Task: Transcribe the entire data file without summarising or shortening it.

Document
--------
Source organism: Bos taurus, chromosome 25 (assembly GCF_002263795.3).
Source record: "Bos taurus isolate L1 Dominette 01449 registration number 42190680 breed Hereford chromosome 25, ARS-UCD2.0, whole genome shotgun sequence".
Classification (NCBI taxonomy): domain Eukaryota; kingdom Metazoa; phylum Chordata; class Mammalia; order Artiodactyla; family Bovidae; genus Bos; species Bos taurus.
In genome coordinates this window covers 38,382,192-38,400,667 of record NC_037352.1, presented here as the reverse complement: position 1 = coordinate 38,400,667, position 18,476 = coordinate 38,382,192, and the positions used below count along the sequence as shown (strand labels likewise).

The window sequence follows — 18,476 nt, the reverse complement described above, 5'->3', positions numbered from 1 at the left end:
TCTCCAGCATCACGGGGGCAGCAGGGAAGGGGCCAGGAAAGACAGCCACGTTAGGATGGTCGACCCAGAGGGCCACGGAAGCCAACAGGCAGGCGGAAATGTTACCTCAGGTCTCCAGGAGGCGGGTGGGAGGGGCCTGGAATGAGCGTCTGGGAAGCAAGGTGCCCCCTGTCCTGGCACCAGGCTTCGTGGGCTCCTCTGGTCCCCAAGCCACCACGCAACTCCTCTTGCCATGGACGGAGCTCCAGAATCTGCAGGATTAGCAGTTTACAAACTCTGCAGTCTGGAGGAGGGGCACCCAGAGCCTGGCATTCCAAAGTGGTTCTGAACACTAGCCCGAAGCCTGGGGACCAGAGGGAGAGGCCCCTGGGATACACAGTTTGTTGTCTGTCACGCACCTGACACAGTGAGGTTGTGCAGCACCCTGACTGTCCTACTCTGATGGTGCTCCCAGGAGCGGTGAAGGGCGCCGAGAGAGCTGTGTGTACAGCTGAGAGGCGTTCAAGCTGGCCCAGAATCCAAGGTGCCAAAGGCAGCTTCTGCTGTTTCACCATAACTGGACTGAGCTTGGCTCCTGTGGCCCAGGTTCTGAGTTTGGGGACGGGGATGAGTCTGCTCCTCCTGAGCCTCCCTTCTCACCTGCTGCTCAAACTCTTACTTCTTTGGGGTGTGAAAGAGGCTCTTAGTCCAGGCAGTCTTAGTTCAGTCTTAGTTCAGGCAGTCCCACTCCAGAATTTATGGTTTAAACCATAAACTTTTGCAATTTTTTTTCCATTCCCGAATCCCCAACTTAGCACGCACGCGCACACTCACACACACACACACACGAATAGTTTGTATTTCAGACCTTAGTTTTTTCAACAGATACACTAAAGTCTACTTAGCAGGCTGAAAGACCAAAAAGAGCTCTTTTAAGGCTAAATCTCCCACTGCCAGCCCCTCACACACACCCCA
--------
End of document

Source organism: Bos taurus, chromosome 25 (assembly GCF_002263795.3).
Source record: "Bos taurus isolate L1 Dominette 01449 registration number 42190680 breed Hereford chromosome 25, ARS-UCD2.0, whole genome shotgun sequence".
Classification (NCBI taxonomy): domain Eukaryota; kingdom Metazoa; phylum Chordata; class Mammalia; order Artiodactyla; family Bovidae; genus Bos; species Bos taurus.
In genome coordinates this window covers 38,382,192-38,400,667 of record NC_037352.1, presented here as the reverse complement: position 1 = coordinate 38,400,667, position 18,476 = coordinate 38,382,192, and the positions used below count along the sequence as shown (strand labels likewise).

The window sequence follows — 18,476 nt, the reverse complement described above, 5'->3', positions numbered from 1 at the left end:
TCTCCAGCATCACGGGGGCAGCAGGGAAGGGGCCAGGAAAGACAGCCACGTTAGGATGGTCGACCCAGAGGGCCACGGAAGCCAACAGGCAGGCGGAAATGTTACCTCAGGTCTCCAGGAGGCGGGTGGGAGGGGCCTGGAATGAGCGTCTGGGAAGCAAGGTGCCCCCTGTCCTGGCACCAGGCTTCGTGGGCTCCTCTGGTCCCCAAGCCACCACGCAACTCCTCTTGCCATGGACGGAGCTCCAGAATCTGCAGGATTAGCAGTTTACAAACTCTGCAGTCTGGAGGAGGGGCACCCAGAGCCTGGCATTCCAAAGTGGTTCTGAACACTAGCCCGAAGCCTGGGGACCAGAGGGAGAGGCCCCTGGGATACACAGTTTGTTGTCTGTCACGCACCTGACACAGTGAGGTTGTGCAGCACCCTGACTGTCCTACTCTGATGGTGCTCCCAGGAGCGGTGAAGGGCGCCGAGAGAGCTGTGTGTACAGCTGAGAGGCGTTCAAGCTGGCCCAGAATCCAAGGTGCCAAAGGCAGCTTCTGCTGTTTCACCATAACTGGACTGAGCTTGGCTCCTGTGGCCCAGGTTCTGAGTTTGGGGACGGGGATGAGTCTGCTCCTCCTGAGCCTCCCTTCTCACCTGCTGCTCAAACTCTTACTTCTTTGGGGTGTGAAAGAGGCTCTTAGTCCAGGCAGTCTTAGTTCAGTCTTAGTTCAGGCAGTCCCACTCCAGAATTTATGGTTTAAACCATAAACTTTTGCAATTTTTTTTCCATTCCCGAATCCCCAACTTAGCACGCACGCGCACACTCACACACACACACACACGAATAGTTTGTATTTCAGACCTTAGTTTTTTCAACAGATACACTAAAGTCTACTTAGCAGGCTGAAAGACCAAAAAGAGCTCTTTTAAGGCTAAATCTCCCACTGCCAGCCCCTCACACACACCCCA